An interesting article in New Scientist has explored the influence of colour on the choices we make; how we act and think. The article – http://www.newscientist.com/article/mg20327232.400-winners-wear-red-how-colour-twists-your-mind.html?full=true – quotes research published in Psychologial Science that revealed that the colour of clothing worn by competitors in a taekwondo contest affects the decisions even by experienced referees. In short, competitors wearing red were awarded 13% more points than those dressed in blue
This builds on previous research published in Nature in 2005 – http://www.nature.com/nature/journal/v435/n7040/full/435293a.html – that showed that between 55% and 62% of bouts in Olympic combat contests were won by competitors wearing red when in fact red and blue should have won 50% each if colour had no effect. Robert Barton, from Durham University (UK) has argued that the colour red could influence the mind of the referee but could also affect the mental state and performance of the competitor.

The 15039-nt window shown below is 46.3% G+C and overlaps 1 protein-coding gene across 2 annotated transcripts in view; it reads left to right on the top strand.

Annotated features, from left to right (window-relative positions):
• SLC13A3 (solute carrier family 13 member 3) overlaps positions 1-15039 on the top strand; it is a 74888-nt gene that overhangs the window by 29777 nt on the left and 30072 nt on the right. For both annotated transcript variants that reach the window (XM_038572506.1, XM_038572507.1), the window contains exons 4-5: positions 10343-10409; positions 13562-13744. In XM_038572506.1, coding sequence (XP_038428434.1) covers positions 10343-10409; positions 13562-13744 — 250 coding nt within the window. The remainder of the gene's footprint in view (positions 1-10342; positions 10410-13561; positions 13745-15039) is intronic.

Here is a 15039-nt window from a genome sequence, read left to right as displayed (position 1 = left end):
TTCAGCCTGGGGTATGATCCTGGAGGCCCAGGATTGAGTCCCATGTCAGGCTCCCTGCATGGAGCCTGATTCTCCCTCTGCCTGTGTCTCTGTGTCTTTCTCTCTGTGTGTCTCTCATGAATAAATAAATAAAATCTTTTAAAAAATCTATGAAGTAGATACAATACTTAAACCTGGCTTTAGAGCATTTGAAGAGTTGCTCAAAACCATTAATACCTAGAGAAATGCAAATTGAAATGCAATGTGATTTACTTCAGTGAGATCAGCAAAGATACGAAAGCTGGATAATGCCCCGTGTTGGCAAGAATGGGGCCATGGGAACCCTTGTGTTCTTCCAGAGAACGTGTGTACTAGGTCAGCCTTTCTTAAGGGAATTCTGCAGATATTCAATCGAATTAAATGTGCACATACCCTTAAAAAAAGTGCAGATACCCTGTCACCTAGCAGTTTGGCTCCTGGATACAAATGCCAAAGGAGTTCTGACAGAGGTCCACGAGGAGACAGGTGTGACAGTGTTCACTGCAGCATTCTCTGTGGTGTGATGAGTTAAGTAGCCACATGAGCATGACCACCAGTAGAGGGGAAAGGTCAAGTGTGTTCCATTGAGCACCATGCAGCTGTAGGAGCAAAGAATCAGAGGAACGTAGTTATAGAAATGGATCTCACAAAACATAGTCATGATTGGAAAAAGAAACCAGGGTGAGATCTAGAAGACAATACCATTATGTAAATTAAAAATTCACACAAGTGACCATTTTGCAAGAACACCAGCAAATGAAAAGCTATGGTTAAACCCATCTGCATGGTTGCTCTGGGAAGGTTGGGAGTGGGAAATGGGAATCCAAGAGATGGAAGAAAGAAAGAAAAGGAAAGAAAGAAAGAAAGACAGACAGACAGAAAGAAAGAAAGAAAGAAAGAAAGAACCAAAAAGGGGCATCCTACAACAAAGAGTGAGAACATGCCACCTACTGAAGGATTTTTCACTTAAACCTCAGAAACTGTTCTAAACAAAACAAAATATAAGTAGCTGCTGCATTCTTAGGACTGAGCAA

Interestingly, 38 of the last 63 top division soccer titles in England have been won by teams in red (Manchester, United, Arsenal, Liverpool) and goalkeepers feel more confident about saving a penalty from a player in a white shirt than in a red one. Both of these facts were taken from papers published in Journal of Sports Sciences.